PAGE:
In general, control 22 maintains the current to field coils 32 at a level which permits rotation of shaft 14. If, of course, the drive current to field coils 32 becomes too high, the magnetic coupling between rotor 28 and stator 33 can become so strong that the amount of torque necessary to rotate rotor 28 is more than available from windmill 10. The heat output of eddy current heater 20 is a function of the amount of excitation and the relative speed of rotor 28 and stator 33. As the drive current to field coils 32 is increased, the magnetic coupling increases, and thus the torque increases. For a given windmill, a torque/speed curve as a function of wind velocity can be determined. With this torque/speed curve and with the input signal from velocity sensor 24a, control 22 selects the proper drive current to field coils 32 so that the desired heat output is achieved without overloading the capability of the windmill.
FIG. 5 shows eddy current heater 20 mounted on the interior throat section of heat exchanger housing 21. The drive shaft 14 drives the rotor 28 in a counterclockwise direction. Mounted on the side exterior of rotor 28 are heat exchanger fins 50, marginally curved in the direction of rotation. Heat exchanger fins 50 upon rotation act to draw cool air in from the inlet port 52 and drive heated air out outlet port 54. The passage of air over heat exchanger fins 50 and rotor 28, which are being heated by eddy currents, acts to heat the air before it is forced out through outlet port 54.
In other embodiments of the present invention, a separate fan is provided to circulate air through heat exchanger housing 21 past eddy current heater 20.
FIG. 6 shows another embodiment of the present invention which is generally similar to the embodiments shown in FIG. 1. For that reason, similar reference numbers are used to designate similar elements. The embodiment shown in FIG. 6, however, further includes an electric generator 60 mounted between windmill props 16. Electric generator 60 provides electrical power for use in house 12. Control 22 provides excitation for both eddy current heater 20 and electric generator 60. For any given shaft power from windmill props 16, excitation to both eddy current heater 20 and electric generator 60 is controlled by control 22 to provide the desired use of the shaft power in converting to either heat or electrical energy. In the summer, energy needs are primarily electrical, and control 22 provides the appropriate excitation to electric generator 60 and in some cases no excitation to eddy current heater 20. In winter, control 22 provides excitation to generator 60 and heater 20 so that some or all of the shaft power is used to provide heat.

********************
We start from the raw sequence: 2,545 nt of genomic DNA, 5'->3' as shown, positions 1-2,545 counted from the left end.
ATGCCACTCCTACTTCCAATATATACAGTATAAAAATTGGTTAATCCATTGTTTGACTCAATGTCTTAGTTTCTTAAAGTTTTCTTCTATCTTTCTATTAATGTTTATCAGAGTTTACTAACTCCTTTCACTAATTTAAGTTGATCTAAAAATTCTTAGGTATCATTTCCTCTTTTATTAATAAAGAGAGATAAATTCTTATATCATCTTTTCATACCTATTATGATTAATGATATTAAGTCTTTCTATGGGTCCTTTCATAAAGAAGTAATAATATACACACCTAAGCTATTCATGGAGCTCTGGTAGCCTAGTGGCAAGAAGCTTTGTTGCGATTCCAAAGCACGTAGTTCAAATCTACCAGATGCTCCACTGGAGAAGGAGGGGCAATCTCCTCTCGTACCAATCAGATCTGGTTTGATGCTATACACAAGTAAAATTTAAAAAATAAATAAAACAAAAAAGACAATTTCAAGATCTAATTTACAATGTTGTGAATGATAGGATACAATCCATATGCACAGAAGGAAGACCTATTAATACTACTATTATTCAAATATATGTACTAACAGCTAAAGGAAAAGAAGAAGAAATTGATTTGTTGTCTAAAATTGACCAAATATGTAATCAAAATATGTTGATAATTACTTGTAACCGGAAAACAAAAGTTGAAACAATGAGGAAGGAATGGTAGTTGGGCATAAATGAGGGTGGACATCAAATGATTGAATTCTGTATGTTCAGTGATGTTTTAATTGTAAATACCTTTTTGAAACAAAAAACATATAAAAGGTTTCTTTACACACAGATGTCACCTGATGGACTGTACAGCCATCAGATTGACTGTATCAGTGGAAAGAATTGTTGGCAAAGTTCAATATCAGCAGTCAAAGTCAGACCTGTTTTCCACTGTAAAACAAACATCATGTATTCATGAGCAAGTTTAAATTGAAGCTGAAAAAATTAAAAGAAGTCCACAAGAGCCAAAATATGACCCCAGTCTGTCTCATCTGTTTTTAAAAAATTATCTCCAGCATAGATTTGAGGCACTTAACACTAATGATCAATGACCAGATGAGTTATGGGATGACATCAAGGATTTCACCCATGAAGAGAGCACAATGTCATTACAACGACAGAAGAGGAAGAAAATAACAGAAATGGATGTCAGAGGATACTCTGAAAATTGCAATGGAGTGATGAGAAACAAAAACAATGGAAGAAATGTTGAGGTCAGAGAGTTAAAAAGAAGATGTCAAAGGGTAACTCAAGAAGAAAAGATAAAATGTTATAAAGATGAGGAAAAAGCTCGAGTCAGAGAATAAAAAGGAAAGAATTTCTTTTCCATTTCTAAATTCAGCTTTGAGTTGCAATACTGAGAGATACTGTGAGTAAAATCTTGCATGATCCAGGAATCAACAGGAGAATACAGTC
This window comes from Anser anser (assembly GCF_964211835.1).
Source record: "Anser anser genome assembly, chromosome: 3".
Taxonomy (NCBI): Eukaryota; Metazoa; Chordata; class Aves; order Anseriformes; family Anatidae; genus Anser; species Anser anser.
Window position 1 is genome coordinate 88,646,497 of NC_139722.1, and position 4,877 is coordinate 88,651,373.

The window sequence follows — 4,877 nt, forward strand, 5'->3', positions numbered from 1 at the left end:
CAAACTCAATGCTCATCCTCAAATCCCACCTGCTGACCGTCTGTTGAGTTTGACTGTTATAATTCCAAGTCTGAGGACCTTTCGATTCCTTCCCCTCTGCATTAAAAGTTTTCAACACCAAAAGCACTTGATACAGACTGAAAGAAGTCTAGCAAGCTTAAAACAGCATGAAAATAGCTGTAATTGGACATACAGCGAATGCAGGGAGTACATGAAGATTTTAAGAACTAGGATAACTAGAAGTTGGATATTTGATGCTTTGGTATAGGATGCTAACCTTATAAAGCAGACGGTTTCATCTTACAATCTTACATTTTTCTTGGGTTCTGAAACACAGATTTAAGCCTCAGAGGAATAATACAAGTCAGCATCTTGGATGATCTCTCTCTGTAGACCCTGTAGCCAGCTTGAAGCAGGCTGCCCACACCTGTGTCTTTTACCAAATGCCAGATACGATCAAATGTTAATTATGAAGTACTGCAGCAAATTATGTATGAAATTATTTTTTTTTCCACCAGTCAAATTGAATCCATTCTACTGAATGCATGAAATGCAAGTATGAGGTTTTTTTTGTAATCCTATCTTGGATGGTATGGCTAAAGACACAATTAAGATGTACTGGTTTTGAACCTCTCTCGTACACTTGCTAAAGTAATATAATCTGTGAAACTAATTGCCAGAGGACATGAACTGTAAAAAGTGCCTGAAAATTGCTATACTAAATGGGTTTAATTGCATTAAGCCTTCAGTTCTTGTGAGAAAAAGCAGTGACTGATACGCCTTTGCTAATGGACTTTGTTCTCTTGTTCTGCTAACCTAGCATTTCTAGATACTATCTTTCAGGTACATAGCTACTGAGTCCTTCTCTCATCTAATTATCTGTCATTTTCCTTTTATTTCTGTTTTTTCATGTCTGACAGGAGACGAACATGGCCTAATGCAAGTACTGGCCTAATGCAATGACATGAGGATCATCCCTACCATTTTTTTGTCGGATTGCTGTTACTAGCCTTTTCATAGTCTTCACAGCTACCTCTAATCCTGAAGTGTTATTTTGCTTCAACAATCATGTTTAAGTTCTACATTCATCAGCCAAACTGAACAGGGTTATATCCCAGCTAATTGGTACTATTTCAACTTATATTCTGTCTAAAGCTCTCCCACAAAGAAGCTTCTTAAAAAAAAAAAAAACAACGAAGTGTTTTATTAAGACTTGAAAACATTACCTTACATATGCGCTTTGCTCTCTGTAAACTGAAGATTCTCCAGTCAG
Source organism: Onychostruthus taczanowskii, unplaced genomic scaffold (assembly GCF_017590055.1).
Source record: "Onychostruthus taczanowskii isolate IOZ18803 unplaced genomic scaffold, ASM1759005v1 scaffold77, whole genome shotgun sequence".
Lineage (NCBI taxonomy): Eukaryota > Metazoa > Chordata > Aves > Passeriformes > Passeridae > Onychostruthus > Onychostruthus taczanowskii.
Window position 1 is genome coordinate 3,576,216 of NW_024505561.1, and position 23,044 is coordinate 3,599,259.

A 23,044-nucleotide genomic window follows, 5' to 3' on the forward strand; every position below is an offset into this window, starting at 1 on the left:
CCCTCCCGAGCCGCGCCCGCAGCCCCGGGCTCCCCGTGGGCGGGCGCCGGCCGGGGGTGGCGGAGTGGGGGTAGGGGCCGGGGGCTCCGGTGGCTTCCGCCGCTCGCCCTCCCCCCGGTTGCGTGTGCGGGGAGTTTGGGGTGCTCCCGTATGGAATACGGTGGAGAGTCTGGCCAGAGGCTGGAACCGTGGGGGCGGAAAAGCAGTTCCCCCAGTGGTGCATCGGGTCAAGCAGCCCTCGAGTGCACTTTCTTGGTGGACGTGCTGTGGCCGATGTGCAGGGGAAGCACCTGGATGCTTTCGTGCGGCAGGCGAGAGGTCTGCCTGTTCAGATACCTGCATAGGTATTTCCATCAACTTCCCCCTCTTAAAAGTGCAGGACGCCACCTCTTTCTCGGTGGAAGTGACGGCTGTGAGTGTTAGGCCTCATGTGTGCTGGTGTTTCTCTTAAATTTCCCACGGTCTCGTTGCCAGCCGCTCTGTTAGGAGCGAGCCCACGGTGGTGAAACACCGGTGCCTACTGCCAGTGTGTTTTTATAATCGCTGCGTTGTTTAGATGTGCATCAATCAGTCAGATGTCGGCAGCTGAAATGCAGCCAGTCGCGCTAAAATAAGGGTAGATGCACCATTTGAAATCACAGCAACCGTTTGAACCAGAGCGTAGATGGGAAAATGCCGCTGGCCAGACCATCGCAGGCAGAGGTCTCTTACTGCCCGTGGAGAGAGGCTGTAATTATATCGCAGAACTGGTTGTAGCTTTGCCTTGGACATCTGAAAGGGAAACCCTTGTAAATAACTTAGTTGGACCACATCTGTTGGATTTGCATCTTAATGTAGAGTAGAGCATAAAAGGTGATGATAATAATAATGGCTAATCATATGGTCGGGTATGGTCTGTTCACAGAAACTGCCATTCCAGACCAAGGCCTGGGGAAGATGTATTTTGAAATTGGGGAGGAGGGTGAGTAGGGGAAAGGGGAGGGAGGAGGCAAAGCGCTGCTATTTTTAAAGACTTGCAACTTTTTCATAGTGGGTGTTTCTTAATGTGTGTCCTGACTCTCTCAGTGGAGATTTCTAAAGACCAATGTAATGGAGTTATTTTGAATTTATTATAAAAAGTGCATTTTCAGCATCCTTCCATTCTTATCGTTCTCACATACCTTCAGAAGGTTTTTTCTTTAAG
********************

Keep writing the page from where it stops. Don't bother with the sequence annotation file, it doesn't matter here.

The heater of the present invention provides high efficiencies in conversion of energy to heat. Except for frictional losses in bearings 19, nearly all the shaft power is converted to heat by eddy current heater 20. Control 22 provides the necessary excitation to the field coils of eddy current heater 20 so that the desired heat output is achieved for a particular wind velocity.
Although the present invention has specifically been directed to windmill drive of eddy current heater 20, other sources of rotational mechanical energy may also be used in accordance with the present invention. For example, shaft 14 may, in some embodiments, be coupled to a water wheel or other prime mover.
Although the present invention has been described with reference to preferred embodiments, workers skilled in the art will recognize that changes may be made in form and detail without departing from the spirit and scope of the invention.
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|U.S. Classification||219/631, 219/618, 416/DIG.4, 219/667, 290/55, 416/146.00R, 322/35, 322/33, 290/44, 416/121|
|International Classification||H02K49/04, G05D13/66, F03D9/00, H05B6/02, F24J3/00|
|Cooperative Classification||F03D9/22, Y10S416/04, Y02B10/70, H05B6/109, H05B6/108, F24J3/00, Y02B10/30, Y02E10/72, G05D13/66, H02K49/043|
|European Classification||H05B6/10S6, H05B6/10S8, H02K49/04C, F03D9/00D, G05D13/66, F24J3/00|
|Aug 5, 1985||AS||Assignment|
Owner name: HAJEC, CHESTER S. ROSEVILLE MINNESOTA
Free format text: ASSIGNMENT OF ASSIGNORS INTEREST.;ASSIGNOR:VS SYSTEMS INC.;REEL/FRAME:004439/0389
Owner name: BIRGEL, WARREN J. GOLDEN VALLEY, MINNESOTA
Free format text: ASSIGNMENT OF ASSIGNORS INTEREST.;ASSIGNOR:VS SYSTEMS INC.;REEL/FRAME:004439/0389
|Jun 11, 1987||FPAY||Fee payment|
Year of fee payment: 4
|Jun 19, 1991||FPAY||Fee payment|
Year of fee payment: 8
|Jul 25, 1995||REMI||Maintenance fee reminder mailed|
|Dec 17, 1995||LAPS||Lapse for failure to pay maintenance fees|
|Feb 20, 1996||FP||Expired due to failure to pay maintenance fee|
Effective date: 19951220